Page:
Taoism’s approach to ethics is not designed to preach morality or virtue to others. Taoists do not tell others how to live their lives. However, they believe that each person must stop seeing themselves as separate, and become of one mind with the community (Kohn, 2004, p.103). This attitude requires directing one’s attention away from self, and focusing on the welfare of the community. The harmony of the community is of primary importance, because the Taoist believes the community is a microcosm of the cosmos. If the cosmos is unified and balanced, the community should be a reflection of the cosmos. This concept corresponds to the Hermetic axiom - “as above, so below”. It underlines the Taoist’s belief in an essential unity between the macrocosm and the microcosm.

     To achieve unity between ‘cosmos and community’, Kohn emphasizes the importance of having good intentions.  Such intentions are spoken of in Rules and Precepts for Worshipping the Tao (Kohn, 2004, p. 103). She quotes Wayne Teasdale (author of The Mystic Heart), while comparing the Taoist concept of good intentions to the Christian view on this subject. Teasdale posits that “[Good intentions require] the development of an attitude that is concentrated and contemplative” (p.103). Although the Taoist is contemplative at times, he understands that ethical behavior is actively contributing to the well-being of the community. He places a high value on communal and social norms, and the importance of individual moral behavior.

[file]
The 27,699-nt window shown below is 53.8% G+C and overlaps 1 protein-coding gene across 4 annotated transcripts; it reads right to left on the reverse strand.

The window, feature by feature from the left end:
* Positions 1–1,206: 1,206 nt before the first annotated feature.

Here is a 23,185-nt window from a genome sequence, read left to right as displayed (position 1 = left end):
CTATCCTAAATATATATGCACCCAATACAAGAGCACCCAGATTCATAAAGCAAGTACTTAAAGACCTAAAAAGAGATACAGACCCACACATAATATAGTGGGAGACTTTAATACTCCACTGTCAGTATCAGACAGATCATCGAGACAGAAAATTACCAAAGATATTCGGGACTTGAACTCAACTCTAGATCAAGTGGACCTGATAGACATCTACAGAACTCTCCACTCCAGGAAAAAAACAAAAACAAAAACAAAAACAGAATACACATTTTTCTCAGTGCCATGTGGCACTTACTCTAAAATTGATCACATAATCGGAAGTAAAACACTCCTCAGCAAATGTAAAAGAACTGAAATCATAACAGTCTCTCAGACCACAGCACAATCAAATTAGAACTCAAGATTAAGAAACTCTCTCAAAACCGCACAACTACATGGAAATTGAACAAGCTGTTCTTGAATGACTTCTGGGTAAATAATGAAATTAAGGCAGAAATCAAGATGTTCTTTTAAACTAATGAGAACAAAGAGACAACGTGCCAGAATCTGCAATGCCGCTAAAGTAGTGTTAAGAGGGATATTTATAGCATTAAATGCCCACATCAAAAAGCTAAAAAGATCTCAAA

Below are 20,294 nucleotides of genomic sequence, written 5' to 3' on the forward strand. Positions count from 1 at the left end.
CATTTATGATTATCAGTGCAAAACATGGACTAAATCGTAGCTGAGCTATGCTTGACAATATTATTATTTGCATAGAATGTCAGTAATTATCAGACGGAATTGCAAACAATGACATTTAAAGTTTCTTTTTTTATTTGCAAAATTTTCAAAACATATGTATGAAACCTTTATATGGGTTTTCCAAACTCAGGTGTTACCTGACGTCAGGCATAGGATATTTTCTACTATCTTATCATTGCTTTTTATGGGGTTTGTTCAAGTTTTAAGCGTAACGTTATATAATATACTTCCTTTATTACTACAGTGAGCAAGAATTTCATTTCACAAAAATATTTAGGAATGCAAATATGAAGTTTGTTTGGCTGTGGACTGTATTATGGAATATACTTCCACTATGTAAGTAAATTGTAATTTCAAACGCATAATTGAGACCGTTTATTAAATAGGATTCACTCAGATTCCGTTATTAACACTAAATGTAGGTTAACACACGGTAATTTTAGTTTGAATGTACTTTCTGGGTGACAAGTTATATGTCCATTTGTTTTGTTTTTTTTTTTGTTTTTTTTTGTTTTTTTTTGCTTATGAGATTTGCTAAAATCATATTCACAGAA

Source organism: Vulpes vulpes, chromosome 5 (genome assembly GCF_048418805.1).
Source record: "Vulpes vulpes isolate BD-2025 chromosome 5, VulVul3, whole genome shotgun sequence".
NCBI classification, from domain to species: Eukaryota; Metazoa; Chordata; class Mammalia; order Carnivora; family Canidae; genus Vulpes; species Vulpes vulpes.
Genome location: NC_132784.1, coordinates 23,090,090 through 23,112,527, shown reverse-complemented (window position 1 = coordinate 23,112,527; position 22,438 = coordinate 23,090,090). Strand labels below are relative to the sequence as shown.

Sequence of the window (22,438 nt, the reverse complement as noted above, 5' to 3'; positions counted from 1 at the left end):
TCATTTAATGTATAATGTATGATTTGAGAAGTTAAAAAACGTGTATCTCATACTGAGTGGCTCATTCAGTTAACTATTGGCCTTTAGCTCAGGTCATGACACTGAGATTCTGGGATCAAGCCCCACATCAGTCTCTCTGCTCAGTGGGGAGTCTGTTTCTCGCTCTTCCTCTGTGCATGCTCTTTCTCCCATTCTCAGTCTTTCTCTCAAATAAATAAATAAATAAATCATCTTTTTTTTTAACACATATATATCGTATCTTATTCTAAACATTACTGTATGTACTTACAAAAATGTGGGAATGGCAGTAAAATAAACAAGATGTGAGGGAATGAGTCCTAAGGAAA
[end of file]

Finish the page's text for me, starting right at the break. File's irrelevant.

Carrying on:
Here are Taoism’s Ten Precepts which the individual is expected to uphold:

Do not kill but always be mindful of the host of living beings.

Do not be lascivious or think depraved thoughts.

Do not steal or receive unrighteous wealth.

Do not cheat or misrepresent good and evil.

Do not get intoxicated but always think of pure conduct.

I will maintain harmony with my ancestors and family and never disregard my kin.

When I see someone do a good deed, I will support him with joy and delight.

When I see someone unfortunate, I will support him with dignity to recover good fortune.

When someone comes to do me harm, I will not harbor thoughts of revenge.

As long as all beings have not attained the Tao, I will not expect to do so myself.  (Kohn, 2004, p. 184)

According to Kohn, these Ten Precepts are classical rules for the Taoist seeking to attain the rank of  ‘Disciple of Pure Faith’ (2004, p. 184). However, there are also 180 precepts of Lord Lao which provide a comprehensive source of rules for living a good life within the community (p. 184). Interestingly, many of the Ten Precepts are found in other religions.